Energy is fundamental to our quality of life and the conversation surrounding it is one of the most important of our time — especially because that conversation can be a polarizing, emotional debate in which trust is often a factor. Edelman’s Trust Barometer, now in its 15th year, unveiled key themes that are critically important for the energy industry at a time defined by major movement — or lack thereof.
There is no shortage of factors that impacted the sector this past year, including:
- Dropping oil prices and energy market volatility not seen in recent history;
- Energy security impacts in the Middle East and Russia as conflicts in those regions continue; and
- The ongoing politicization of the Keystone XL pipeline with U.S. President Obama’s veto of a pipeline approval bill.
All of this is underscored by dynamic energy conversations that are ripe with diverse opinions, active opposition, ample media and online coverage, and mixed levels of business and government action.
Against this backdrop, it is even more important that companies inform and engage in energy discussions with a range of stakeholders — from the private and public sectors, to NGOs and industry groups, to independent experts and ordinary citizens — on how we can pursue energy opportunities while balancing societal, economic and environmental impacts.
The 2015 Trust Barometer’s Energy data reveals 10 insights that help focus our communication efforts in the industry:
Globally, Trust in Energy remains largely unchanged, for now. Among the general public, it slipped only one percentage point this year from 61 to 60, but is this the start of a downward trend?
We’ll need to watch how energy companies and others think and act given oil price volatility, which is expected to last for at least six and up to 18 months. For example, will restructuring, decreased investment and layoffs lead to less trust in the coming year? Could lower oil prices slow down growth in renewables and affect trust? Will the low level of engagement in the power sector remain the status quo, which has hindered trust for decades? As the general population sees gas prices rise and fall, will people become more or less skeptical of industry intervention?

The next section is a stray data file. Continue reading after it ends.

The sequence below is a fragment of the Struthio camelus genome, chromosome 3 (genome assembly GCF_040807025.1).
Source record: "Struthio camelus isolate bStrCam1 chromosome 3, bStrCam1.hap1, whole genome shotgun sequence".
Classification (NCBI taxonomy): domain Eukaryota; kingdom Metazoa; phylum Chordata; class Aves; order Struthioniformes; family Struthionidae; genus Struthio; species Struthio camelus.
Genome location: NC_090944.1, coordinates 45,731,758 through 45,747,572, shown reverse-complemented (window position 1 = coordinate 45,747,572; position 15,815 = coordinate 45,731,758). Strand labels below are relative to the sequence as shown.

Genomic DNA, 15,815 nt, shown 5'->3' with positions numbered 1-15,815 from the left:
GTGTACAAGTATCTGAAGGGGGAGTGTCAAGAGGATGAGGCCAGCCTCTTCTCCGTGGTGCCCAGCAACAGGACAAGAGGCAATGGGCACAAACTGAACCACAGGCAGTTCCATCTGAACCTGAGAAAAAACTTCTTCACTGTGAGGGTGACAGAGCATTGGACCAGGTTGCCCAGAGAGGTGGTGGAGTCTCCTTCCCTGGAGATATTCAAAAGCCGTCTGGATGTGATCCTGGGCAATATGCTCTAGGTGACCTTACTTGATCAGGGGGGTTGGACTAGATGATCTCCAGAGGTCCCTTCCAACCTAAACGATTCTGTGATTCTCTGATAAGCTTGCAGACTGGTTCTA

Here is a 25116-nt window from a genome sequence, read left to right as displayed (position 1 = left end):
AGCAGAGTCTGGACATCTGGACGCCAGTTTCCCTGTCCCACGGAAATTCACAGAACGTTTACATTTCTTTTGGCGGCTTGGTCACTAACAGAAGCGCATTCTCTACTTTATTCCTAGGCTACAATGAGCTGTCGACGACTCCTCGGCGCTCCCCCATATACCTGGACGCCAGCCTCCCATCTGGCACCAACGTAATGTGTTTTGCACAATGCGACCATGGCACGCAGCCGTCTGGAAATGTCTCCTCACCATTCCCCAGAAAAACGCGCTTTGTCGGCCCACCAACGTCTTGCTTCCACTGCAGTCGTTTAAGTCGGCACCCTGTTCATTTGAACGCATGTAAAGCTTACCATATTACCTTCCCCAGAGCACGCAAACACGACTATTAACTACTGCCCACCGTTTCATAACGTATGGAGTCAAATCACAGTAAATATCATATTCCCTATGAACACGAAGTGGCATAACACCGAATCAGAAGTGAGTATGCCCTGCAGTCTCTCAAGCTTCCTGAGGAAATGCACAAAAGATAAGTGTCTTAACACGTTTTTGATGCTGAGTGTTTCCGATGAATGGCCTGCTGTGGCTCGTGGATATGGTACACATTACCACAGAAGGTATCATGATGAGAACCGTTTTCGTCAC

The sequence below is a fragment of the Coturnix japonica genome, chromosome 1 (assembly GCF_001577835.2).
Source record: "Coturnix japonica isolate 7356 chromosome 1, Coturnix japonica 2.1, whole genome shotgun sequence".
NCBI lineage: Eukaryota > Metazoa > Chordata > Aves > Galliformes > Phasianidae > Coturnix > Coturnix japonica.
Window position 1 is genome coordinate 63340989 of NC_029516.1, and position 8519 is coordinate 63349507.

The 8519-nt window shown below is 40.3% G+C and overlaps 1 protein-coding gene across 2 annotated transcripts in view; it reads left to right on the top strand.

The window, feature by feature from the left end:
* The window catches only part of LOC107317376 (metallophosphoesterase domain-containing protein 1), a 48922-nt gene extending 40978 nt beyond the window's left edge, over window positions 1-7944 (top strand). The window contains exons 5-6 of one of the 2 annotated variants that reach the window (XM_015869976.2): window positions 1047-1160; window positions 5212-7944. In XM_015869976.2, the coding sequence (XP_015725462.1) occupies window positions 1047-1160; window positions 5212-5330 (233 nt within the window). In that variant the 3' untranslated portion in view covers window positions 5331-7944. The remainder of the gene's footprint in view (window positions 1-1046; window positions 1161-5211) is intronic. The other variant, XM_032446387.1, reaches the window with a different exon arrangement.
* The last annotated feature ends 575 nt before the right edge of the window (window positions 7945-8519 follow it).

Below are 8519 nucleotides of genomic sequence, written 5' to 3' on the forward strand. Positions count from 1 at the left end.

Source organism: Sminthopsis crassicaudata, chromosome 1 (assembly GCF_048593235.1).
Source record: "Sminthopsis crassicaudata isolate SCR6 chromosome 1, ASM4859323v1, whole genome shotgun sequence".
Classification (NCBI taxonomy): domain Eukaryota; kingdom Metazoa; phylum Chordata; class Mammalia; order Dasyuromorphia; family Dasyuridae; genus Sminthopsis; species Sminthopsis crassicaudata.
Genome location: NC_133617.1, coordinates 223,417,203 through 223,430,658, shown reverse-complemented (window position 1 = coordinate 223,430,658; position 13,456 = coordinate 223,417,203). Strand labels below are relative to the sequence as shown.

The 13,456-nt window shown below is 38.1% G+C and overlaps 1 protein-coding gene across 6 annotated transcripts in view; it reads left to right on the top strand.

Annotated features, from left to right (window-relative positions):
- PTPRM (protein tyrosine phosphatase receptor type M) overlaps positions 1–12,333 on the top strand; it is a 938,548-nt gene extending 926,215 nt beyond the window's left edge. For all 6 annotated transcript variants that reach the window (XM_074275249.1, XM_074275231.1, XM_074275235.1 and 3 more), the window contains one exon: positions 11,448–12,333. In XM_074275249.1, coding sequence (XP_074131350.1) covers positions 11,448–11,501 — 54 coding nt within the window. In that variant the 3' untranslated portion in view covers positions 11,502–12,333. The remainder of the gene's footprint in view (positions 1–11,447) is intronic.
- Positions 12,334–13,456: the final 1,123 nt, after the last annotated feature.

We will also need to watch what companies, governments and others do in the lead up to the United Nations Climate Change Conference (COP 21) this fall. Who will take positions on carbon pricing? Who will act on emissions reduction? How will these behaviors affect trust?
Trust in Energy declined in 60 percent of countries surveyed among general population. Globally, the shift in trust is not dramatic, but decline is apparent in more than half of the 27 countries surveyed, with significant drops in countries like Mexico, Hong Kong, South Korea, Argentina, Turkey and Spain. Overall trust is driven up, however, by developing nations, many of which are now experiencing benefits of industrial-scale energy. Companies need to tailor their communications based on a country’s energy engagement dynamic.
Factors affecting Trust in Business are relevant for Energy. Energy ranks 10 out of 15 industries in level of trust among informed publics. Energy companies should recognize the halos of more trusted industries like Technology, a highly relevant industry for Energy as technology is the bedrock of the industry (e.g., cleantech innovation and carbon capture breakthroughs).
The 2015 Trust Barometer also shows that academic and technical experts are the most trusted spokespeople among informed publics. Many energy CEOs and government officials have engineering backgrounds or PhDs; they should highlight their credentials to help ensure they’re seen as trusted spokespeople.
Trust in Energy is local. Generally, the energy industry is more trusted by the informed public than the general population. However, there are notable exceptions where the gap is much less (e.g., UK, Mexico), dead even (e.g., U.S., Poland), or general population trust exceeds that of the informed public (e.g., Canada, Argentina, South Africa, Ireland).
Energy is a major part of the economy and a significant source of jobs in some of these markets. Therefore, a higher trust measure may indicate how intertwined the general population is with the sector—a factor that would presumably increase trust.